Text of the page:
by clicking the arrows at the side of the page, or by using the toolbar.
by clicking anywhere on the page.
by dragging the page around when zoomed in.
by clicking anywhere on the page when zoomed in.
web sites or send emails by clicking on hyperlinks.
Email this page to a friend
Search this issue
Index - jump to page or section
Archive - view past issues
button in toolbar for more information.
Metal Casting Technologies : December 2006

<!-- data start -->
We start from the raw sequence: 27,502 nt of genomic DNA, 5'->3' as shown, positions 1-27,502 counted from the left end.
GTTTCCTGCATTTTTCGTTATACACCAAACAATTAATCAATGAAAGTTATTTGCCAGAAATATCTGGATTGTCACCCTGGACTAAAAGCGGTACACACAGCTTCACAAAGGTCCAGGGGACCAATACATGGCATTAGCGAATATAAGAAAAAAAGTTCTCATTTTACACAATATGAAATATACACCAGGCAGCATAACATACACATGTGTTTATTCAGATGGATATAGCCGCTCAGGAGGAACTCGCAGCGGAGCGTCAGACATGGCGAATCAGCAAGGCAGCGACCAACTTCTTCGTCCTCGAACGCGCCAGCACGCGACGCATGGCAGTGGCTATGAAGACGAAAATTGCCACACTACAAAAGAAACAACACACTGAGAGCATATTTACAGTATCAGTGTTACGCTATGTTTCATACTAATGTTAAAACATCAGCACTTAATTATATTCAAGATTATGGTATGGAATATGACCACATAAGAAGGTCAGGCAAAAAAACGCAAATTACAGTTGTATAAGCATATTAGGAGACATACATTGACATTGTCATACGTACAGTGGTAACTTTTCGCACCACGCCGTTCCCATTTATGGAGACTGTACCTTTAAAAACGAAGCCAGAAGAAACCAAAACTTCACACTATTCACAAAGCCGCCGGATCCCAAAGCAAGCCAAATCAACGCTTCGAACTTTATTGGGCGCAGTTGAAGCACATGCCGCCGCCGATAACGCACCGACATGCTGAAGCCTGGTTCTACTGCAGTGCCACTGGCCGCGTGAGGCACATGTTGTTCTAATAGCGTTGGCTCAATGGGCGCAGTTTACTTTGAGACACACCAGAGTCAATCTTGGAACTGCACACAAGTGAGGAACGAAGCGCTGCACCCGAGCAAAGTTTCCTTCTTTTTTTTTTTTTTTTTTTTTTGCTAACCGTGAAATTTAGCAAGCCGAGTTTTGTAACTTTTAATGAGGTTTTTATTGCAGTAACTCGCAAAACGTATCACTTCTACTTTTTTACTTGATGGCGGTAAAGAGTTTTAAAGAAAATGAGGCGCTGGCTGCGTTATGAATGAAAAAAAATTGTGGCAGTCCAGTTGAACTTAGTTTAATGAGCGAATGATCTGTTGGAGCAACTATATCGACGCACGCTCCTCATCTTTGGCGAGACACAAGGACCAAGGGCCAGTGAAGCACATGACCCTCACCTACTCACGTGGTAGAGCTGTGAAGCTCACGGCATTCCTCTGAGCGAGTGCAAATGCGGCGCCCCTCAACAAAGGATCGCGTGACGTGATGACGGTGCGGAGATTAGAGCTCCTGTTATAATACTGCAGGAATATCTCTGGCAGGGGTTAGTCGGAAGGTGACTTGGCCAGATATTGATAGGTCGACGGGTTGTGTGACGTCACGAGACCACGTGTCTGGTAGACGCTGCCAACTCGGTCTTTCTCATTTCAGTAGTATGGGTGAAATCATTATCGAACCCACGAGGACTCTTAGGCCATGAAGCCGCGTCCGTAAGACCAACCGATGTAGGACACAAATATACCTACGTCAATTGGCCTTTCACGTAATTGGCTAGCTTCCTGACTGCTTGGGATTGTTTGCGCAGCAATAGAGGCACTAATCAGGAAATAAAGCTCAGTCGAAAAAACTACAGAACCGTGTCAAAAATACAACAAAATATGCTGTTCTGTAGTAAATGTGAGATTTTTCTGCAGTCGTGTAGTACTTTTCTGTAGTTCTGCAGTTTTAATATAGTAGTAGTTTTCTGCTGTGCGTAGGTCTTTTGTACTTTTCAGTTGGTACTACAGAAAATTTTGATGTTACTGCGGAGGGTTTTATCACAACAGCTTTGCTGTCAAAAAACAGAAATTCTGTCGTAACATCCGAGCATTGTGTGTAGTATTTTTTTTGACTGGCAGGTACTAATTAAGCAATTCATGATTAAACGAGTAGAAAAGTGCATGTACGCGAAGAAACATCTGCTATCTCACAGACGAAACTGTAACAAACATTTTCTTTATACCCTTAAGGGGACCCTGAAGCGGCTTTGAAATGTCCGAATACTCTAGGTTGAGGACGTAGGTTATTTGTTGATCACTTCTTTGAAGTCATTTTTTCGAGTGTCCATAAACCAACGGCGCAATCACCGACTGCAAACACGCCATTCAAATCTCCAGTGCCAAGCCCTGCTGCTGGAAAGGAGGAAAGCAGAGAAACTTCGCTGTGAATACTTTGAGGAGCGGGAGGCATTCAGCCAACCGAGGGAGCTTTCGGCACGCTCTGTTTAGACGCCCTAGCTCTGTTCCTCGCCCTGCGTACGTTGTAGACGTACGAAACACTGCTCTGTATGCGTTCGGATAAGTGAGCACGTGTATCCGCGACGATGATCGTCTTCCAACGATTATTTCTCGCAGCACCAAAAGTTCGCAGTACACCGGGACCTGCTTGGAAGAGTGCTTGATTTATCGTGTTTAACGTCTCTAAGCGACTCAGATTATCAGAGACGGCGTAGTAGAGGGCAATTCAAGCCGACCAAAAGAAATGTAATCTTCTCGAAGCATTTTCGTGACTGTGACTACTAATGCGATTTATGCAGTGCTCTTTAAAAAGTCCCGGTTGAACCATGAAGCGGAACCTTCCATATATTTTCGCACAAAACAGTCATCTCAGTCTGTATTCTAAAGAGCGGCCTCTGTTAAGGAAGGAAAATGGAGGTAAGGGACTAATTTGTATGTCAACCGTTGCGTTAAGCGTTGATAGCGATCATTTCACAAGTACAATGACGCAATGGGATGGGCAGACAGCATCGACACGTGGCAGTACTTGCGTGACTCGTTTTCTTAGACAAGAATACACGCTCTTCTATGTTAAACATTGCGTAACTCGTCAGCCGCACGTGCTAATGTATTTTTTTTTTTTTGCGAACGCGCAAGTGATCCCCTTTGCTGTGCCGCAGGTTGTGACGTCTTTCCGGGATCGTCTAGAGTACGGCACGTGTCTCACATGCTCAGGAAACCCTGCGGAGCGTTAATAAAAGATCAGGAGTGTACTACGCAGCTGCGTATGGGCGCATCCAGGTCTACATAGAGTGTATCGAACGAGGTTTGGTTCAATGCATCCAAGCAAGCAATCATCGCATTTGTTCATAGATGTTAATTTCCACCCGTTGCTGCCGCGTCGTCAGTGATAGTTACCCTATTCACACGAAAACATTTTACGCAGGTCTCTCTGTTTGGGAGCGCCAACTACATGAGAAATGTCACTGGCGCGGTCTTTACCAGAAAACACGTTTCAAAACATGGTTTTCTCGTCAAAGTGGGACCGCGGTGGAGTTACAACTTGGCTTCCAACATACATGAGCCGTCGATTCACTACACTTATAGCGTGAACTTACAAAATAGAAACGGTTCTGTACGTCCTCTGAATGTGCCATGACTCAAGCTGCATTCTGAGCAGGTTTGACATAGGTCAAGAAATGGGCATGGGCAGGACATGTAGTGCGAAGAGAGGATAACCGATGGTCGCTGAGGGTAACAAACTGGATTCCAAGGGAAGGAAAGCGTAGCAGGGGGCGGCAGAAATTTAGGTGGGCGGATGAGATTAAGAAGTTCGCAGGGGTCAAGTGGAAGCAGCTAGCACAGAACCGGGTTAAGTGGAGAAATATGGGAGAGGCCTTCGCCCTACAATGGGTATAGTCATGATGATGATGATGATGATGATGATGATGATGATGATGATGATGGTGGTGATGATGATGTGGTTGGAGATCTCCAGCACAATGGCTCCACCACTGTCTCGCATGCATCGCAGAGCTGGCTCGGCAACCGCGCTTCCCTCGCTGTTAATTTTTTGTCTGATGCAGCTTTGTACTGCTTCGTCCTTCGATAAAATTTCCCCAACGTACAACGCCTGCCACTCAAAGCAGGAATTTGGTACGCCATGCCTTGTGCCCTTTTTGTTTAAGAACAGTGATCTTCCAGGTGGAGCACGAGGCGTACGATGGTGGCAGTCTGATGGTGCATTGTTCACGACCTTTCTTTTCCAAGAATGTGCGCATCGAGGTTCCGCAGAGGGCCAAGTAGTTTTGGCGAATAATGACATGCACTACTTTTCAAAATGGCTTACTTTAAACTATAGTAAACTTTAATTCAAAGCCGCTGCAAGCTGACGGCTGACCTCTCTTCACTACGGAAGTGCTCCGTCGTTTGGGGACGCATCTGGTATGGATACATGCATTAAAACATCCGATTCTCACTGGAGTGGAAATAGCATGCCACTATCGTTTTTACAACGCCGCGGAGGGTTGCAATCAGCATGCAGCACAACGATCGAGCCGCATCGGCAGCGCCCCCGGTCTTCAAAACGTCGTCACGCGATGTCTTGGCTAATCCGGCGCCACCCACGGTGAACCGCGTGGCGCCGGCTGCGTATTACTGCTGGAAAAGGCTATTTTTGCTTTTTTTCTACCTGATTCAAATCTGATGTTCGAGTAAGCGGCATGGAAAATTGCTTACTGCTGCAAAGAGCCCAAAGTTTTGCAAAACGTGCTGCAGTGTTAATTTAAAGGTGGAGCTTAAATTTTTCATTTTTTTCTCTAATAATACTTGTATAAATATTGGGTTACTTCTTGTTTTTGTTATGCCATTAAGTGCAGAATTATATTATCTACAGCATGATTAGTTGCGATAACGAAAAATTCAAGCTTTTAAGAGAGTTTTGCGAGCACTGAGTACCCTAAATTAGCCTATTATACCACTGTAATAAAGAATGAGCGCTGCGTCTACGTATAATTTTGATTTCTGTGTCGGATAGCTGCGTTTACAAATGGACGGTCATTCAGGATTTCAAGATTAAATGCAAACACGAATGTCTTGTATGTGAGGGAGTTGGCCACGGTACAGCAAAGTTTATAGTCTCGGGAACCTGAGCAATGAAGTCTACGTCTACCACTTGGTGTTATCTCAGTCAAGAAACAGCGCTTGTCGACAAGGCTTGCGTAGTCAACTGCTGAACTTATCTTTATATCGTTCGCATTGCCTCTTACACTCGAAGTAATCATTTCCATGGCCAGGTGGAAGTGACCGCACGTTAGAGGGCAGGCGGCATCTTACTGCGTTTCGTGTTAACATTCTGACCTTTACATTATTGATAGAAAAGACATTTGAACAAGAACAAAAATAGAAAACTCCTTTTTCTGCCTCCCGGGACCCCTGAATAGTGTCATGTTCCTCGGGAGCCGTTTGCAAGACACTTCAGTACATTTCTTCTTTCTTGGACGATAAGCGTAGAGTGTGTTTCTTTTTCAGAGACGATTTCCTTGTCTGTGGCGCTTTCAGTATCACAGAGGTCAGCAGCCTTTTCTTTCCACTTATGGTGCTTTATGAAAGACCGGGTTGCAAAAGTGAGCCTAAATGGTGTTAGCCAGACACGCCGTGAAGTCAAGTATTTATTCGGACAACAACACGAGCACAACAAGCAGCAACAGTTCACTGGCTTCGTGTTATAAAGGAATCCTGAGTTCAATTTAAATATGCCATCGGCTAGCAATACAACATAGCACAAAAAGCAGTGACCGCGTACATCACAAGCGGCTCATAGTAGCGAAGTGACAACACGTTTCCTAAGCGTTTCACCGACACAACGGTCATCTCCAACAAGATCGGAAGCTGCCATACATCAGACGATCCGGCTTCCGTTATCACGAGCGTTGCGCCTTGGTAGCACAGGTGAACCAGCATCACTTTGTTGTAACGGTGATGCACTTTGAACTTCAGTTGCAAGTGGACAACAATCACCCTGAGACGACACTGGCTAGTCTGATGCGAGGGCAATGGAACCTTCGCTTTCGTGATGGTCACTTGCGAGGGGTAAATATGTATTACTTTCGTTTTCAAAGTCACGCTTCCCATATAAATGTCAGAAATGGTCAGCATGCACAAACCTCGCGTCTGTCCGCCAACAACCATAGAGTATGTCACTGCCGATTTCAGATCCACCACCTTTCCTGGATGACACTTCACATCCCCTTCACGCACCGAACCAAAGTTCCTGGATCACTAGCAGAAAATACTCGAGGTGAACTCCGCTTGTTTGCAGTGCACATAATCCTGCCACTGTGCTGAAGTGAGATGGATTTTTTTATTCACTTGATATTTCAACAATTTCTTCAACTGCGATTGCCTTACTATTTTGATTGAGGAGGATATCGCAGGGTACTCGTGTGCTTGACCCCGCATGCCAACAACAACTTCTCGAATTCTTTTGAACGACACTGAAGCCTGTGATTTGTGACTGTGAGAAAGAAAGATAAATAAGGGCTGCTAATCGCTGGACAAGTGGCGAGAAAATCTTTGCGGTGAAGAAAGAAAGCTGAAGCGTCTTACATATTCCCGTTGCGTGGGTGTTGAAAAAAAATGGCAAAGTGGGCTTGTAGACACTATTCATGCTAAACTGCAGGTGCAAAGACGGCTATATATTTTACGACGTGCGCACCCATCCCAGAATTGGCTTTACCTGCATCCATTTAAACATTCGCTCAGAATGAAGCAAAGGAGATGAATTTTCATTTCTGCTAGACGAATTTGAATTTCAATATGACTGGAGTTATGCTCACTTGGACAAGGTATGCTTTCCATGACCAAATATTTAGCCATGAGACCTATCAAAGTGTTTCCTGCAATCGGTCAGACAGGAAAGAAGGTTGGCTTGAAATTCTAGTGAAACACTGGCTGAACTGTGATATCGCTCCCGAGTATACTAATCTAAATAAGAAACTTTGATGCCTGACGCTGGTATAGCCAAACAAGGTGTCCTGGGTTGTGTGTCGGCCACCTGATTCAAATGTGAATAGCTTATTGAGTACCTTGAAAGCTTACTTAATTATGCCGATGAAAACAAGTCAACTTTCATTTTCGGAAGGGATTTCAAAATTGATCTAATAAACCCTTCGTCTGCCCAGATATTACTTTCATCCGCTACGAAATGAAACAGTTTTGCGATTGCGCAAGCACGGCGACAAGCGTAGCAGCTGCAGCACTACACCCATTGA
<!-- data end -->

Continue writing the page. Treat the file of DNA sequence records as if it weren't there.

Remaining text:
METAL Casting Technologies December 2006 34 TECHNICAL FEATURE There is considerable work ahead for the Interim and next government to clarify the environmental rules and regulations, to revise and rationalize these where necessary, to provide easy to understand information for foundries (e.g. as in the Best Practice programme in the UK) and not least to facilitate wider and improved training of environmental engineers to work in industrial environments rather than in a laboratory. TRAINING PROGRAMS AVAILABLE The universities in Thailand already provide a number of research, educational and training programmes in environmental subjects. For example, in the School of Energy and Materials at King Mongut's University of Technology Thonburi (KMUTT) in Bangkok there are now well-established qualifications at both under, and post-graduate levels in Energy and Environmental Technology. Special focus is on air pollution problems from combustion sources and control of hazardous waste. KMUTT, together with the Asian Institute of Technology, Chulalongkorn University, Khon Kaen University, the Dept. of Energy Development and the Thailand Environment Institute is part of the Thailand Energy & Environment Network -- TEENET. The role of this network is to provide government departments and industry with information on energy and environmental issues. It also encourages the exchange of information and co-operation between institutes involved in research and consultancy on environment problems. Also in Bangkok, at Kasetsart University a Clean Technology and Eco-Design Special Research Unit (KU-CTED) has recently been established to co-ordinate the university's work in cleaner production, pollution prevention, life cycle assessment and design for the environment. One of its missions is to train and update engineers in cleaner technology and in eco-design. There is a considerable scope and need to extend such training and in particular to tailor the training material to the particular situations met in the foundry industry. THAI FOUNDRYMEN'S MASTER PLAN The Master Plan drawn up for the Thai metal-casting industry by the Thai Foundrymen's Society (TFS) and other bodies recognized the problems of poor environmental performance in SME foundries. Because of delays in funding this plan has had a rather slow start but nevertheless it does seek to address environmental problems by the wider introduction of Environmental Management Systems (EMS) and by then encouraging and providing practical help for small foundries to develop their own systems. Once a foundry has its own EMS it can more easily progress to achieve certification to ISO 14000. The foundry plan envisages that by 2010 some 80% of Thai foundries will have a validated EMS in operation, with 20% satisfying ISO 14000, with the latter figure increasing to 70% by 2014. SPECIAL ENVIRO PROBLEMS FOR SME'S For SME non-ferrous foundries there is already a sound base from which to initiate improvements thanks to project work started around 10 years ago by the Department of Industrial Works with support from the German Ministry for Economic Co-operation under a general Thai-German Technical Co- operation Programme. One part of this work addressed the special environmental problems encountered in SME companies involved in the melting and casting of non-ferrous metals. The first stage of the work was completed in late 1998 with the publication of environmental management guidelines for the non-ferrous industry5. Later on these guidelines were used in a pilot scheme to set up EMS in four non-ferrous foundries who in later feedback sessions reported positive experiences gained from the scheme. The project did reveal some alarming facts in that all companies were unaware of the dangers posed by many of the raw materials being used e.g. chemical binders and by emissions and waste from their processes e.g. exposure of workers to Dioxins during melting and from open skips containing cooling hot drosses. In future there are clear benefits to be gained by extending this type of project to the SME ferrous foundries since these are usually dirtier and dustier than their non-ferrous counterparts. PROCESS CONTROL LEADS TO PROFIT Much progress could be made relatively quickly, and with profit, if the SME foundries paid more attention to process control to reduce their scrap rates and thus waste less materials and energy. Energy efficiency could be considerably improved by better combustion control and maintenance of furnaces and An example of a 'foundry in a garden' on one of the new industrial estates in Thailand. Courtesy of Asahi Somboon Metals Co., Ltd., Laemchabang Industrial Estate, Chonburi. The foundry produces Grey and Ductile Iron parts for the automotive industry including brake discs, camshafts, flywheels and hubs.